Hyden, Miron & Foster, PLLC Law Blog

Wednesday, January 23, 2019

Make Sure Your Estate Plan is Disaster Proof

How should I store my estate planning documents to protect against natural disasters?


This past year, parts of the nation were struck by horrific natural disasters. In California, multiple wild fires resulted in thousands of families losing their homes and the destruction of entire towns. In North Carolina, Hurricane Florence caused extensive flooding in some regions, forcing families to start over. Meanwhile, Hurricane Michael became the most powerful storm to ever hit the panhandle, causing thousands of residents in communities in the area to lose their homes and businesses. These tragedies highlight the sad fact that in a moment, your possessions could be destroyed. Those with an estate plan should take care to guard against the possible destruction of their vital documents. Our Arkansas estate planning attorneys discuss steps you can take to disaster proof your estate plan below.

Keep Copies of Your Vital Documents

One of the first things you will want to do is determine whether you have copies or access to all of your critical estate planning and related documents. You should have copies of all of your legal documents. This should include your powers of attorney, will, trusts, and HIPAA waivers. It should further include documents like the title to your home, your vehicle, and documentation regarding any other important assets, as well as insurance information. Having copies of all of these documents will prove crucial should you pass away unexpectedly, as your heirs will need access to these documents.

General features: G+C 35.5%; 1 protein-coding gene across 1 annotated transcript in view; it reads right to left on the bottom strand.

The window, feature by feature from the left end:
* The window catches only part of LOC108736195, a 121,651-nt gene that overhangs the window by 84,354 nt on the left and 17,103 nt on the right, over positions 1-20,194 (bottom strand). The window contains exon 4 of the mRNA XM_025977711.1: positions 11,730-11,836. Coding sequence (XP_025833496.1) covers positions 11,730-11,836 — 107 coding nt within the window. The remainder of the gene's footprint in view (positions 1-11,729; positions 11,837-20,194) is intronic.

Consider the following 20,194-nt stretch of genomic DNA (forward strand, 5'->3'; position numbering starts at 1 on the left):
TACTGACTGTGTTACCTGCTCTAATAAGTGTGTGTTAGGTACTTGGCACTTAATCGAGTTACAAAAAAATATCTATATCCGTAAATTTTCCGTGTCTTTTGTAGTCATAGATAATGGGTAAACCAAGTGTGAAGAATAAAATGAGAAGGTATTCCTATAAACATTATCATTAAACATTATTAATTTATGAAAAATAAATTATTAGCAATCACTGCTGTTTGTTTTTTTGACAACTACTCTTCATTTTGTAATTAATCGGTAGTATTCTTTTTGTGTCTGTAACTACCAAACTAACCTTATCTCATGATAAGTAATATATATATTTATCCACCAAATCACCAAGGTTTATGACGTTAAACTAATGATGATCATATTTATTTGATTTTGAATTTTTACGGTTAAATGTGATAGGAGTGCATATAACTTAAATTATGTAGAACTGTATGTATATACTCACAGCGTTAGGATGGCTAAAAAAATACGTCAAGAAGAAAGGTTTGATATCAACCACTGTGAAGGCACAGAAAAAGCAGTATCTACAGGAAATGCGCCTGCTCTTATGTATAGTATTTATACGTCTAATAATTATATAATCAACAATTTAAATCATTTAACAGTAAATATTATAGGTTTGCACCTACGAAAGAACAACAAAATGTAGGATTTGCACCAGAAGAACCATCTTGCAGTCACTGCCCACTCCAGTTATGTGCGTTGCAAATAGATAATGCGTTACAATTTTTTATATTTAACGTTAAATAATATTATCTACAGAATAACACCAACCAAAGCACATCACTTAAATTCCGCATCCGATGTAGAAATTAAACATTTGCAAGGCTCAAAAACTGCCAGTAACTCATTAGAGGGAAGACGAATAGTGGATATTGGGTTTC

Consider Where to Store Your Estate Plan

Once you have gathered all of your important documents, or visited an estate planning attorney to get started creating these critical documents, you will now have to select where to store them. While it may be tempting to simply put your estate planning documents away in a desk drawer, this leaves your estate plan exposed in the event of a disaster. Fires, floods, tornadoes, and the like could all destroy your stowed estate plan. Having one original or copies of your estate plan in your home, in a place that your heirs could readily access them, is a good idea. Placing them within a fireproof safe that your heirs know the code to is even better. You should, however, consider placing an original of these documents with your estate planning attorney. Your estate planning attorney can easily be contacted by your heirs should they be unable to find your documents. In this manner, there is a better chance that at least one copy of your documents will survive any disaster that comes your way.

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